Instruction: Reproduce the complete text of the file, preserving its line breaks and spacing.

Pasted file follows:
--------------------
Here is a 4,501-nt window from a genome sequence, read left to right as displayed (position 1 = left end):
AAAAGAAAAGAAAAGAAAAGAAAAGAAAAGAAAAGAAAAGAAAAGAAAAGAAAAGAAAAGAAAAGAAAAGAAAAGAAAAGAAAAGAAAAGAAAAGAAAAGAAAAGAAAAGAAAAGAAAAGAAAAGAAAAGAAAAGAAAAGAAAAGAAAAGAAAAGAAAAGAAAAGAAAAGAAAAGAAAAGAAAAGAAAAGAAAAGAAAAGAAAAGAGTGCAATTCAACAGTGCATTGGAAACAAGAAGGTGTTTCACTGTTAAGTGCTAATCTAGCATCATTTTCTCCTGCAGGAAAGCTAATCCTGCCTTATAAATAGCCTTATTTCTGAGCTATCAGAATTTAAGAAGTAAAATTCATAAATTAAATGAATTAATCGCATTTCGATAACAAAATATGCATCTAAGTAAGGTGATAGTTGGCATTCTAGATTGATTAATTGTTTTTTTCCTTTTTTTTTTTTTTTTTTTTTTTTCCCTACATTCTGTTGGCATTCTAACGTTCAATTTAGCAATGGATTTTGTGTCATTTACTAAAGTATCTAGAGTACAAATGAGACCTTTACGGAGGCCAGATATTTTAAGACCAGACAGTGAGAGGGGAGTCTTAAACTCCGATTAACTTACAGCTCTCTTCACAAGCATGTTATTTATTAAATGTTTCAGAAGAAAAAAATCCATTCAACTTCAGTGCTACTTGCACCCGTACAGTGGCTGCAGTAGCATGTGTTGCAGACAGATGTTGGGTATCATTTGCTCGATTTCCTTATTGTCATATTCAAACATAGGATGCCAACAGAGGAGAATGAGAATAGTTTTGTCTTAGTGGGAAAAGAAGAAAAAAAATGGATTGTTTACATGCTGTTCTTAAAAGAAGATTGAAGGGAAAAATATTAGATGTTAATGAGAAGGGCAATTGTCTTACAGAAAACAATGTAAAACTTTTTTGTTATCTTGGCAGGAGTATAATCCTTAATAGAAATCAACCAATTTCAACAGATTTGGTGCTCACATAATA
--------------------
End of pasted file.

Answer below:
Here is a 4,501-nt window from a genome sequence, read left to right as displayed (position 1 = left end):
AAAAGAAAAGAAAAGAAAAGAAAAGAAAAGAAAAGAAAAGAAAAGAAAAGAAAAGAAAAGAAAAGAAAAGAAAAGAAAAGAAAAGAAAAGAAAAGAAAAGAAAAGAAAAGAAAAGAAAAGAAAAGAAAAGAAAAGAAAAGAAAAGAAAAGAAAAGAAAAGAAAAGAAAAGAAAAGAAAAGAAAAGAAAAGAAAAGAAAAGAAAAGAGTGCAATTCAACAGTGCATTGGAAACAAGAAGGTGTTTCACTGTTAAGTGCTAATCTAGCATCATTTTCTCCTGCAGGAAAGCTAATCCTGCCTTATAAATAGCCTTATTTCTGAGCTATCAGAATTTAAGAAGTAAAATTCATAAATTAAATGAATTAATCGCATTTCGATAACAAAATATGCATCTAAGTAAGGTGATAGTTGGCATTCTAGATTGATTAATTGTTTTTTTCCTTTTTTTTTTTTTTTTTTTTTTTTCCCTACATTCTGTTGGCATTCTAACGTTCAATTTAGCAATGGATTTTGTGTCATTTACTAAAGTATCTAGAGTACAAATGAGACCTTTACGGAGGCCAGATATTTTAAGACCAGACAGTGAGAGGGGAGTCTTAAACTCCGATTAACTTACAGCTCTCTTCACAAGCATGTTATTTATTAAATGTTTCAGAAGAAAAAAATCCATTCAACTTCAGTGCTACTTGCACCCGTACAGTGGCTGCAGTAGCATGTGTTGCAGACAGATGTTGGGTATCATTTGCTCGATTTCCTTATTGTCATATTCAAACATAGGATGCCAACAGAGGAGAATGAGAATAGTTTTGTCTTAGTGGGAAAAGAAGAAAAAAAATGGATTGTTTACATGCTGTTCTTAAAAGAAGATTGAAGGGAAAAATATTAGATGTTAATGAGAAGGGCAATTGTCTTACAGAAAACAATGTAAAACTTTTTTGTTATCTTGGCAGGAGTATAATCCTTAATAGAAATCAACCAATTTCAACAGATTTGGTGCTCACATAATA